Former President Donald Trump won an initial legal victory as the U.S. Supreme Court agreed to hear a case regarding whether or not he could be removed from Colorado’s primary election ballot.
The move followed two currently-successful efforts to remove the former president from their state’s Republican Party primary ballots, citing a clause in the 14th Amendment. Decisions by the Colorado Supreme Court and the Maine secretary of state argued that Trump supported ‘insurrection’ due to the Jan. 6, 2021 protest at the U.S. Capitol.
Trump’s legal team filed a suit with the Supreme Court opposing the measures, which the court agreed to hear, with arguments beginning on Feb. 8. Due to the fact that primary elections are starting this month, it is likely that the high court will return a decision relatively quickly.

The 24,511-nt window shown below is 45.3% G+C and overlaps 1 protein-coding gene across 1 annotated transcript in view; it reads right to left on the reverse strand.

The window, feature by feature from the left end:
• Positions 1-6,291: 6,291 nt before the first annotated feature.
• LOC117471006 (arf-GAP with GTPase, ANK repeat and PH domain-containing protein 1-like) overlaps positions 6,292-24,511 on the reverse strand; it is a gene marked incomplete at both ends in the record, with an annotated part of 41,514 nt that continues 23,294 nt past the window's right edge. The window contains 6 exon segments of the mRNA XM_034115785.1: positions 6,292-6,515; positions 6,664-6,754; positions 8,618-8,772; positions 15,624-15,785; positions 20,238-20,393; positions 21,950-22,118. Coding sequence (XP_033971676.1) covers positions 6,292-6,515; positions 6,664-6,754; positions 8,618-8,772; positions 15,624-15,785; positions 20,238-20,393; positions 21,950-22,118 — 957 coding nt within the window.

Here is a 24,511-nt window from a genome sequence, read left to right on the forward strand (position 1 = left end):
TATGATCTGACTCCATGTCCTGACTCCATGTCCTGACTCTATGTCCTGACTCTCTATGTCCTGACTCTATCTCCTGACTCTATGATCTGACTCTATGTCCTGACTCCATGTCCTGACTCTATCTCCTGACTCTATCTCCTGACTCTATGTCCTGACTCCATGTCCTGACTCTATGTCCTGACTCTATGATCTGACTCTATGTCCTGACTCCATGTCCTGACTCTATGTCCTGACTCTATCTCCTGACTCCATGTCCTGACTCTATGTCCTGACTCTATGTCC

Neither the Colorado nor Maine decisions have taken effect yet, pending legal appeal.
Separately, the Colorado Republican Party appealed its state court’s decision to the U.S. Supreme Court.
Trump and his legal team focused on the composure of the court, with three of the nine members having been appointed by the former president. Trump’s attorney Alina Habba expressed concern about whether the justices would “shy away from being pro-Trump.”
Trump separately said that all he asked of the court was that it is “fair.”
“I fought really hard to get three very, very good people in. They’re great people, very smart people. And I just hope they’re going to be fair because you know, the other side plays the ref,” he said.
JUST IN: Trump reacts to Supreme Court taking up Colorado case, “All I want is fair. I fought really hard to get 3 very, very good people in. They're great people, very smart people. And I just hope they're going to be fair because you know, the other side plays the ref.” WATCH pic.twitter.com/YCYoZY8h90
— Simon Ateba (@simonateba) January 6, 2024
Trump’s legal team requested the U.S. Supreme Court consider the question of whether or not the ‘insurrection’ language of the 14th Amendment can only be enforced by Congress. The former president’s legal team is also requesting the court’s opinion regarding whether or not he “engaged” in insurrection.
The president’s legal motion was supported by the attorneys general of 27 states via an amicus brief.